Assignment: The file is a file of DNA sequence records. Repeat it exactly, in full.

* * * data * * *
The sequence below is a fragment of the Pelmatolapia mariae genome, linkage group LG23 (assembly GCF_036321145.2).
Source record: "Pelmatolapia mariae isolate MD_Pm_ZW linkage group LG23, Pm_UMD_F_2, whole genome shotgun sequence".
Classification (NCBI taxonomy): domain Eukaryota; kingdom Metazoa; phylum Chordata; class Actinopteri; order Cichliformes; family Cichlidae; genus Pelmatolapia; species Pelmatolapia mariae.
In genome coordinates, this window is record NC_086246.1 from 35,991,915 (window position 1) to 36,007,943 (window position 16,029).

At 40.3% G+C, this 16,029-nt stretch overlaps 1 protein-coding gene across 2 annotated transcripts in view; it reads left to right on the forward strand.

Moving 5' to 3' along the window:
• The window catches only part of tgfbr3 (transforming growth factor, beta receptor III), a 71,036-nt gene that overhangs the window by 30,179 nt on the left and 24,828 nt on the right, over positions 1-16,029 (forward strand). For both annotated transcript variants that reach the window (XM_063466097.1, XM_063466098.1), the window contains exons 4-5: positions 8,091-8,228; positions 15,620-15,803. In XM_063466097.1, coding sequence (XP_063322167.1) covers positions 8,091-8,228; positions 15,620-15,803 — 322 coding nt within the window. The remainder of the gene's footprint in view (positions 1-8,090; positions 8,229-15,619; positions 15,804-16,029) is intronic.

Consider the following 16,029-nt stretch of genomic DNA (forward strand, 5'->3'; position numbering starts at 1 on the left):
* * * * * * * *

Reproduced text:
The sequence below is a fragment of the Pelmatolapia mariae genome, linkage group LG23 (assembly GCF_036321145.2).
Source record: "Pelmatolapia mariae isolate MD_Pm_ZW linkage group LG23, Pm_UMD_F_2, whole genome shotgun sequence".
Classification (NCBI taxonomy): domain Eukaryota; kingdom Metazoa; phylum Chordata; class Actinopteri; order Cichliformes; family Cichlidae; genus Pelmatolapia; species Pelmatolapia mariae.
In genome coordinates, this window is record NC_086246.1 from 35,991,915 (window position 1) to 36,007,943 (window position 16,029).

At 40.3% G+C, this 16,029-nt stretch overlaps 1 protein-coding gene across 2 annotated transcripts in view; it reads left to right on the forward strand.

Moving 5' to 3' along the window:
• The window catches only part of tgfbr3 (transforming growth factor, beta receptor III), a 71,036-nt gene that overhangs the window by 30,179 nt on the left and 24,828 nt on the right, over positions 1-16,029 (forward strand). For both annotated transcript variants that reach the window (XM_063466097.1, XM_063466098.1), the window contains exons 4-5: positions 8,091-8,228; positions 15,620-15,803. In XM_063466097.1, coding sequence (XP_063322167.1) covers positions 8,091-8,228; positions 15,620-15,803 — 322 coding nt within the window. The remainder of the gene's footprint in view (positions 1-8,090; positions 8,229-15,619; positions 15,804-16,029) is intronic.

Consider the following 16,029-nt stretch of genomic DNA (forward strand, 5'->3'; position numbering starts at 1 on the left):